Re-Imagining Citizenship Education
Empowering Students to Become Critical Leaders and Community Role Models
Pablo C. Ramirez, CSU Dominguez Hills
In this special edition, we call attention to the role of Critical Multicultural Citizenship Education (CMCE) in schools, societies and global contexts. The fundamental goal of CMCE is to increase not only the students’ awareness of, and participation in, the political aspects of democracy, but also students’ abilities to create and live in an ethnically diverse and just community.
Global migration and increasing diversity within nations are challenging conceptions of citizenship all over the world. The percentage of ethnic minorities in nation- states throughout the world has increased significantly within the past 30 years. The United States Census, for example, projects that 50% of the population will consist of culturally, linguistically, racially, ethnic, and religiously diverse groups by 2050. With an increase growth of diversity within national borders, issues concerning educational equity, equality, and civic engagement have not always been well attended to in educational and societal contexts. Growing ethnic diversity in schools/ society has not automatically led to a dismantling of persistent educational barriers or structural inequalities. In the past decade, culturally, ethnically, and linguistically diverse populations have faced barriers impacting their rights as citizens in the United States and international contexts. Citizenship, and the rights that are associated with being a citizen, are re-framed when culturally, ethnically, and linguistically students seek equality. In 2020, many urban cities in the United States witnessed Latino/Black youth demonstrate peacefully guided by social justice and their civic responsibilities. Similarly, in international contexts students have demonstrated civil disobedience by expressing concerns about their rights as citizens and the disempowerment of communities.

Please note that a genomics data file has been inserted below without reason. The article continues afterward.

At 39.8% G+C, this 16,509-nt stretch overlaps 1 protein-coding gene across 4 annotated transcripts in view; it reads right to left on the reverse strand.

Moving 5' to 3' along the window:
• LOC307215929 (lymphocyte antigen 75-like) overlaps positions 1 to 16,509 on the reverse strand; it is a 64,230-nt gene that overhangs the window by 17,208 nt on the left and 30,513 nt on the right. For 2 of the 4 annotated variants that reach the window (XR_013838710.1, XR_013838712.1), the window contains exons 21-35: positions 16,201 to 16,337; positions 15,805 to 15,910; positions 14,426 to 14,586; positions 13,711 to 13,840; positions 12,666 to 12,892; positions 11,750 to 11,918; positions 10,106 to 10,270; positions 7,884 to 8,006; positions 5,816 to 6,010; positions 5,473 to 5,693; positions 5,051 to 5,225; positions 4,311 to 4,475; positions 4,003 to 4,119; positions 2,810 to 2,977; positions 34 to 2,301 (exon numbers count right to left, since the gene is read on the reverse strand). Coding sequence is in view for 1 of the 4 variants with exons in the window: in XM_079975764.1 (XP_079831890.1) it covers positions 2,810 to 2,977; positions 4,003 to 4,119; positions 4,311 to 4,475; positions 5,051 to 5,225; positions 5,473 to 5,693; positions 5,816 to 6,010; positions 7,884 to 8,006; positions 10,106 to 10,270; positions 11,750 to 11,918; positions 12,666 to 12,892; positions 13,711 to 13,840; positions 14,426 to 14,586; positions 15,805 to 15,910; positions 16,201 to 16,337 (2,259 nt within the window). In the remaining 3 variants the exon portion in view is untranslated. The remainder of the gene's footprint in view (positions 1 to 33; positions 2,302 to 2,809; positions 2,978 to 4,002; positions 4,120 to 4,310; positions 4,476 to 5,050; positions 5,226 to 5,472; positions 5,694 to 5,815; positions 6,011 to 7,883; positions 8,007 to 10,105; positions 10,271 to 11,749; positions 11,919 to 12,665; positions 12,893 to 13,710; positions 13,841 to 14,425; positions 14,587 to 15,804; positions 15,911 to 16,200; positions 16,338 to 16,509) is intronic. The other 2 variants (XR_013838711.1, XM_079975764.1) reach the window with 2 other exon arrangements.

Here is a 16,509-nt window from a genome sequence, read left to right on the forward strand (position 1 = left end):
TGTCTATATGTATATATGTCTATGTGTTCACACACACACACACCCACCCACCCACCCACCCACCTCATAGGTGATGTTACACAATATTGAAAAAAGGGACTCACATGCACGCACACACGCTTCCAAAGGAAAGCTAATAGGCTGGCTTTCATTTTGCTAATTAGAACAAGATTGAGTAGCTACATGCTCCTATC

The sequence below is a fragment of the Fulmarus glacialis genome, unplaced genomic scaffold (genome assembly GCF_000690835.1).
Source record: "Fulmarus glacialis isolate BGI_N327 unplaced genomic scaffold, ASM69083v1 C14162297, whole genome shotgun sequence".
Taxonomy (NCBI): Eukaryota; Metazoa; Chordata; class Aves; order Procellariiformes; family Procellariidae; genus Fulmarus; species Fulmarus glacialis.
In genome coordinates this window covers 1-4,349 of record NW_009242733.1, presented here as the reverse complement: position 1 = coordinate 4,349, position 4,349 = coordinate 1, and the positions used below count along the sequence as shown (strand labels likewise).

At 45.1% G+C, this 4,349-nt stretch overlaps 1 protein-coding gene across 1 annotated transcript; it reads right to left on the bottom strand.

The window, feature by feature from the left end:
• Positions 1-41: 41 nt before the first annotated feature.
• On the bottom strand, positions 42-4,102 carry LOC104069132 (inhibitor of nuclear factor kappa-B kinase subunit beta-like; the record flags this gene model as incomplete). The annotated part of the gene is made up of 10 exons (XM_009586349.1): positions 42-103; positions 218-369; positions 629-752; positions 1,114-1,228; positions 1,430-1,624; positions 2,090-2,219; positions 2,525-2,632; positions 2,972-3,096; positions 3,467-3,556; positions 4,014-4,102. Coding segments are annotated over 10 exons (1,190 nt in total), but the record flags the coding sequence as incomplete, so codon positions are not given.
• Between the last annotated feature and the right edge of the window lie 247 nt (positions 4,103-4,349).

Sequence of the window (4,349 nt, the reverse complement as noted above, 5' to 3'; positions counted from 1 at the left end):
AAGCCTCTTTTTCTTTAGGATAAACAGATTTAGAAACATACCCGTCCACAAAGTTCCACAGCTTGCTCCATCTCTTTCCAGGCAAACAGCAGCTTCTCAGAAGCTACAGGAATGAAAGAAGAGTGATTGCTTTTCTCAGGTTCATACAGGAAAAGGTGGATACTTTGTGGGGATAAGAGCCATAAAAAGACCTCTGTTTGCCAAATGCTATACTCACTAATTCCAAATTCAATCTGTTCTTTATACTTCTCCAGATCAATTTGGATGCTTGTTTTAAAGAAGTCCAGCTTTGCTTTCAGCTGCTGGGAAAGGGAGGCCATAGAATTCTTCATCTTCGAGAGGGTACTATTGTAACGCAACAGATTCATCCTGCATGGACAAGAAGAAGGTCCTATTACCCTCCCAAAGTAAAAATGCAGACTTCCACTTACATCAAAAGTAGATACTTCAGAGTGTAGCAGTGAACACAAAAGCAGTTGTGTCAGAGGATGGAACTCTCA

We emphatically believe that students in K-12 settings must begin to understand their rights as citizens and also advocate for the rights of others in order for communities in the U.S. and international contexts to achieve democracy.
Transnational Funds of Knowledge in Social Studies, Dafney Blanca Dabach and Aliza Fones. Reimagining Language Space With Bilingual Youth in a Social Studies Classroom, Pablo C. Ramirez. Sowing the Semillas of Critical Multicultural Citizenship for Latinx Undocumented Youth Inside and Outside of School, María del Carmen Salazar, Lisa M. Martinez, and Debora Ortega. The Narrative and Our Civicness: Capturing the Identity, Agency, and Membership of the Latina/o/x Communities, Cinthia Salinas, María E. Fránquiz, and Melissa Rojas Williams. Going Global and Getting Graphic: Critical Multicultural Citizenship Education in an Afterschool Program for Immigrant and Refugee Girls, Jie Park. Teaching With a Critical Multicultural Citizenship Education Approach in a Grade 10 Civics Classroom: Possibilities and Challenges, Alison Molin-Giron. Responses to Islam in the Classroom: A Case of Muslim Girls From Minority Communities of Interpretation, Natasha Hakimali Merchant. Addressing the Professional Development Gap for Civic Educators of Immigrant Youth, Brian Tauzel.
Web price: $45.04 (Reg. 52.99)
Web price: $80.74 (Reg. 94.99)
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